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Date: Mon, 23 Sep 2013 12:22:28 -0500
From: Rob Landley <>
Subject: Re: GLOB_BRACE

On 09/23/2013 10:54:55 AM, Rich Felker wrote:
> On Mon, Sep 23, 2013 at 10:18:12AM -0500, Rob Landley wrote:
> > On 09/23/2013 09:35:25 AM, Luca Barbato wrote:
> > >On 23/09/13 16:08, Rob Landley wrote:
> > >> systemd is the second coming of devfsd. A lot of us are waiting
> > >for it
> > >> to blow over.
> > >
> > >Given the economic and PR support it won't blow over easily if
> > >alternatives on par on the PR side won't appear.
> >
> > Exact same argument applied to Windows.
> And Windows hasn't "blown over".

Sure. But it wasn't a reason to stop doing Linux either.

> It's become arguably irrelevant
> percentage-wise because the scope of the 'market' has vastly grown,
> but in terms of absolute numbers it's still there, and it's still
> critical to most of the content-production that takes place.
> It's fine if you want to say you don't care about this now-niche
> market, but that doesn't solve the problem for people who are still
> dependent on it (which is still a fairly large portion of the
> computer-using population, even if only a small portion of the number
> of computers).

Server systems migrated from glibc to musl but with systemd seems like  
a fairly small niche, but if it interests you...

> > >Keep in mind that pigs can fly just nicely if propelled
> > >adequately. The
> > >landing could be problematic though.
> >
> > Mainframe -> minicomputer -> microcomputer -> smartphone. Arguing
> > about how Red Hat Enterprise does it today is like arguing over how
> > the VAX did it circa 1991.
> >
> > Linux on the desktop didn't happen. Past tense. There are a billion
> > android devices in use today. The new iPhone is explicitly a desktop
> > replacement with a 64 bit processor, support for bluetooth mice and
> > keyboards, and airplay to put the display on any HDTV:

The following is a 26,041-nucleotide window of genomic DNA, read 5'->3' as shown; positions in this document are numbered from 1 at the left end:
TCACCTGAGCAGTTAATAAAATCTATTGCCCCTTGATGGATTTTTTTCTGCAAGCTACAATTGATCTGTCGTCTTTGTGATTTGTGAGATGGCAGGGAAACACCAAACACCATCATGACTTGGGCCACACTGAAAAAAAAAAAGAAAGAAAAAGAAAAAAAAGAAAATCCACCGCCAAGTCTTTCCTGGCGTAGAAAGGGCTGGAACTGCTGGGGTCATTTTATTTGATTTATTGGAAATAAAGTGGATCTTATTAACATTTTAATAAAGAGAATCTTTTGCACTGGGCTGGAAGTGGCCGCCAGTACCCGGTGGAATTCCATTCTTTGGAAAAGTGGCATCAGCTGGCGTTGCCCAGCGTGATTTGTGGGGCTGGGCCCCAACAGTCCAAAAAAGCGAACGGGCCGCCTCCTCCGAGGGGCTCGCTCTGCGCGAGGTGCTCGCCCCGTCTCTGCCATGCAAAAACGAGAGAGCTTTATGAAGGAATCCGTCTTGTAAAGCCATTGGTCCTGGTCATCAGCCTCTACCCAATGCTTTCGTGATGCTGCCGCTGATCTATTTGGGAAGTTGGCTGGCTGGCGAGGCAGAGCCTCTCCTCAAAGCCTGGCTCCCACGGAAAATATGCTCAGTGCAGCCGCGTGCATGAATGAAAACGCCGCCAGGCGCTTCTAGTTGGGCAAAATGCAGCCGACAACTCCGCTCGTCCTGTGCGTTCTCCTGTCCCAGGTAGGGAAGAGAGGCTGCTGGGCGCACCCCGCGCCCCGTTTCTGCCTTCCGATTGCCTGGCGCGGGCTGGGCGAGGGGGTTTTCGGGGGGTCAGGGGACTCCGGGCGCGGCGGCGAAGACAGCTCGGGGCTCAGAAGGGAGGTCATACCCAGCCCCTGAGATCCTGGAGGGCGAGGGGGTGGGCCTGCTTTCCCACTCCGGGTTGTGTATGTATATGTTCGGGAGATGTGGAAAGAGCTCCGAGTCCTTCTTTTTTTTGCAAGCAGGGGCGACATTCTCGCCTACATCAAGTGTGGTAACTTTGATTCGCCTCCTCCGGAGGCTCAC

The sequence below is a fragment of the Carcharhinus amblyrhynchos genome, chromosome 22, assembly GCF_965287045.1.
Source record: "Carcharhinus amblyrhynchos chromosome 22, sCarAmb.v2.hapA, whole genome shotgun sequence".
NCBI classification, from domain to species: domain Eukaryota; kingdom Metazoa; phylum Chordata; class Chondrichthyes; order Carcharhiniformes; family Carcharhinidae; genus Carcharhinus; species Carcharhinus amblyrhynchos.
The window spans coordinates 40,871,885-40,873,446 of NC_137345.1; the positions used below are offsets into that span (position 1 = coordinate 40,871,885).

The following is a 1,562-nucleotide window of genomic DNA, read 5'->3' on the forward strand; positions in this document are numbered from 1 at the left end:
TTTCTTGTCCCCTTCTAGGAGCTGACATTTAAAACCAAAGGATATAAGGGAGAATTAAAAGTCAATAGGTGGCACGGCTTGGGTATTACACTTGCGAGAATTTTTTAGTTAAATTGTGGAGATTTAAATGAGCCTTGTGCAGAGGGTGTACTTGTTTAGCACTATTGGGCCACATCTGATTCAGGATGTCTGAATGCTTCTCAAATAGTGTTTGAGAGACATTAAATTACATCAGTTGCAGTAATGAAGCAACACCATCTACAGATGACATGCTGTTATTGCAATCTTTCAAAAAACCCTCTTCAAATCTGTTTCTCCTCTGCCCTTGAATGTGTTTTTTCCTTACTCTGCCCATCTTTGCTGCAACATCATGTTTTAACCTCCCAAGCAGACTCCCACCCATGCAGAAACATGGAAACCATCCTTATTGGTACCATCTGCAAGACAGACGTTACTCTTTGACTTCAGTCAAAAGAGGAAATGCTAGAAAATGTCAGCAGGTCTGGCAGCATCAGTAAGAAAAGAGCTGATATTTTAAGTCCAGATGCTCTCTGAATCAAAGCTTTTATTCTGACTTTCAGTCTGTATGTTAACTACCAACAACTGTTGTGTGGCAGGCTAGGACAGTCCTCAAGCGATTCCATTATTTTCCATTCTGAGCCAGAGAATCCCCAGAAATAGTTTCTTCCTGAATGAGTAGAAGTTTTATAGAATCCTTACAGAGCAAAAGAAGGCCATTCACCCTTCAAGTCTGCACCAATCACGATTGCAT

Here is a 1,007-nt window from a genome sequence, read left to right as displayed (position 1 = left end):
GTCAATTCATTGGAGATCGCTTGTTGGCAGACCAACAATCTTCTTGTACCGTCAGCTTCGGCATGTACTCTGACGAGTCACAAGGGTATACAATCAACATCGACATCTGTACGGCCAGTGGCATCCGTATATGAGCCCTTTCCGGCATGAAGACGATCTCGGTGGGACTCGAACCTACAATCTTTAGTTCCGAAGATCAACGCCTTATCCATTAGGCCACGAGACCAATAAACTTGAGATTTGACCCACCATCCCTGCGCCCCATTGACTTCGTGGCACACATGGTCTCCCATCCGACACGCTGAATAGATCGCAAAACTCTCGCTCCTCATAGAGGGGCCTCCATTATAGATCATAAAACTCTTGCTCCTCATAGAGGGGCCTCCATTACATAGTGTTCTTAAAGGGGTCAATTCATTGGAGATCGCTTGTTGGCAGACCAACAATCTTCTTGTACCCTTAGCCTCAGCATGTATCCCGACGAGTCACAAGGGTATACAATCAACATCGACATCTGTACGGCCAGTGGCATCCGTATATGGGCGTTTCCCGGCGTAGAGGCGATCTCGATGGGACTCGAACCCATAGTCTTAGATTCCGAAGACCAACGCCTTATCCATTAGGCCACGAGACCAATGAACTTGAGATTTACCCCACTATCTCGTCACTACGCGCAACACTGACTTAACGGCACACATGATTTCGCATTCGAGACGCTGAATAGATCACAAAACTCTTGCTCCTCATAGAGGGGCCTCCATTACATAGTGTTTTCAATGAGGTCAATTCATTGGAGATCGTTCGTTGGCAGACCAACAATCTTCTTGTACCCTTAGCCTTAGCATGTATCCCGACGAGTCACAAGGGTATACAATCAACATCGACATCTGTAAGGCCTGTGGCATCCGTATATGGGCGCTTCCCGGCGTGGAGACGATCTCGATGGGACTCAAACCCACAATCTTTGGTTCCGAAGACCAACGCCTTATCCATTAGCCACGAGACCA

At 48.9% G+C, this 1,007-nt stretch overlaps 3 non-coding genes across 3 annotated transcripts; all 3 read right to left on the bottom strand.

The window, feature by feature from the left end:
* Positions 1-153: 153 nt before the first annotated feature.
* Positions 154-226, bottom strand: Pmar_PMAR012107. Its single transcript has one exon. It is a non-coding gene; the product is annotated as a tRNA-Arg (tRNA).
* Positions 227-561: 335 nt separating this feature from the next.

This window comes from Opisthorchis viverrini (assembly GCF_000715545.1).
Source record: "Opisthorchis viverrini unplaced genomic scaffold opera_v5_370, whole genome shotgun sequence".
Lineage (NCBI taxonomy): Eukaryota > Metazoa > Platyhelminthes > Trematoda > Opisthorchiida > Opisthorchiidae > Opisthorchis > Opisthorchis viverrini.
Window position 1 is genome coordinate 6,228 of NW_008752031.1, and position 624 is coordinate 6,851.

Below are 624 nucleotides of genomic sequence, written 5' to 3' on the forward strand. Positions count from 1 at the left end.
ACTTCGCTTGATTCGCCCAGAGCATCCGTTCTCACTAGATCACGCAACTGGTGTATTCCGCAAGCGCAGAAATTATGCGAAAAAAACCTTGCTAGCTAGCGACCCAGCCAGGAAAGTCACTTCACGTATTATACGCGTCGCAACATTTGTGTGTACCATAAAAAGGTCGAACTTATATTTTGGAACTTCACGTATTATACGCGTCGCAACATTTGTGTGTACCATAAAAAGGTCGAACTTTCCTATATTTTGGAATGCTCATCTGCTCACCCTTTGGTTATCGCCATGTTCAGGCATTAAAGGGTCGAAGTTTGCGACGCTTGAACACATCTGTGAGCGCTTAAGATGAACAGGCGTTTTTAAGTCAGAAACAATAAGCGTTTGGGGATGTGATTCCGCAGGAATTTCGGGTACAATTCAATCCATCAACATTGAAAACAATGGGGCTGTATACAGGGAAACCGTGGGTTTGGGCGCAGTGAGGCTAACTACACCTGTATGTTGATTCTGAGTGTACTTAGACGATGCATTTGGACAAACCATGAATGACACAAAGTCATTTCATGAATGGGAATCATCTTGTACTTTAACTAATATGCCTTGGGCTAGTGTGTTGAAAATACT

> >
> >
> The iPhone doesn't even have a model for storing data locally in a way
> that's sharable between applications. Yes, we're moving in the
> direction you describe, but it's going to (1) take a bit longer, and
> (2) be full of really bad solutions from all the major commercial
> players.

Agreed. Although the number of failed X11 thin clients in the 1990's  
was kind of hilarious.

People have been trying to get rid of local storage and have dumb  
terminals for something like 30 years. It's been 5 years away all that  

*shrug* I often use my android phone for is as a convenient USB stick  
via the charger cable. How this is programmed is still up in the air,  
but the hardware's there.

> > Android's not far behind. All we have to do is prevent systemd from
> > being adopted by Android and Lennart's Hairball can get kicked up
> > into the server space with the previous generation of hardware like
> > Cobol before it, where we don't have to care unless we want to be
> > our generation's version of punched card job control wranglers for
> > the money.
> The problem is that we do care about server space. The naive version
> of your analogy with "mainframe -> mini -> ..." breaks down in that
> this time, it's not really the old technology and problems being
> pushed up to the servespace. Instead, the serverspace is undergoing
> its own major change to something new; in buzzword-space, this is
> called "the cloud".

I thought "the cloud" was the name of the NSA's server?

> Even if it's similar hardware to what was in use
> on "the desktop" in the past (even this is debatable; the only
> similarity is really the ISA, x86, and parts of the associated
> peripheral architecture) the deployment model is vastly different.
> Part of this is the pushing of the thin client model on devices, which
> probably makes sense, from lots of standpoints: power-consumption,
> avoiding malware, protecting data against device loss/theft, etc. But
> it also means that development for mobile devices will probably
> continue to entail development of corresponding server-side
> components.

Have they solved spectrum crunch yet?

*shrug* Within IBM, one of the main uses of the original PC was to run  
a tn3270 client in software. But the PC grew legs, I still expect the  
phone to do so. Transition's likely to take a while, but expecting  
conventional linux on the desktop to suddenly matter more? Well, at  
least we're making a unified effort:

> Rich


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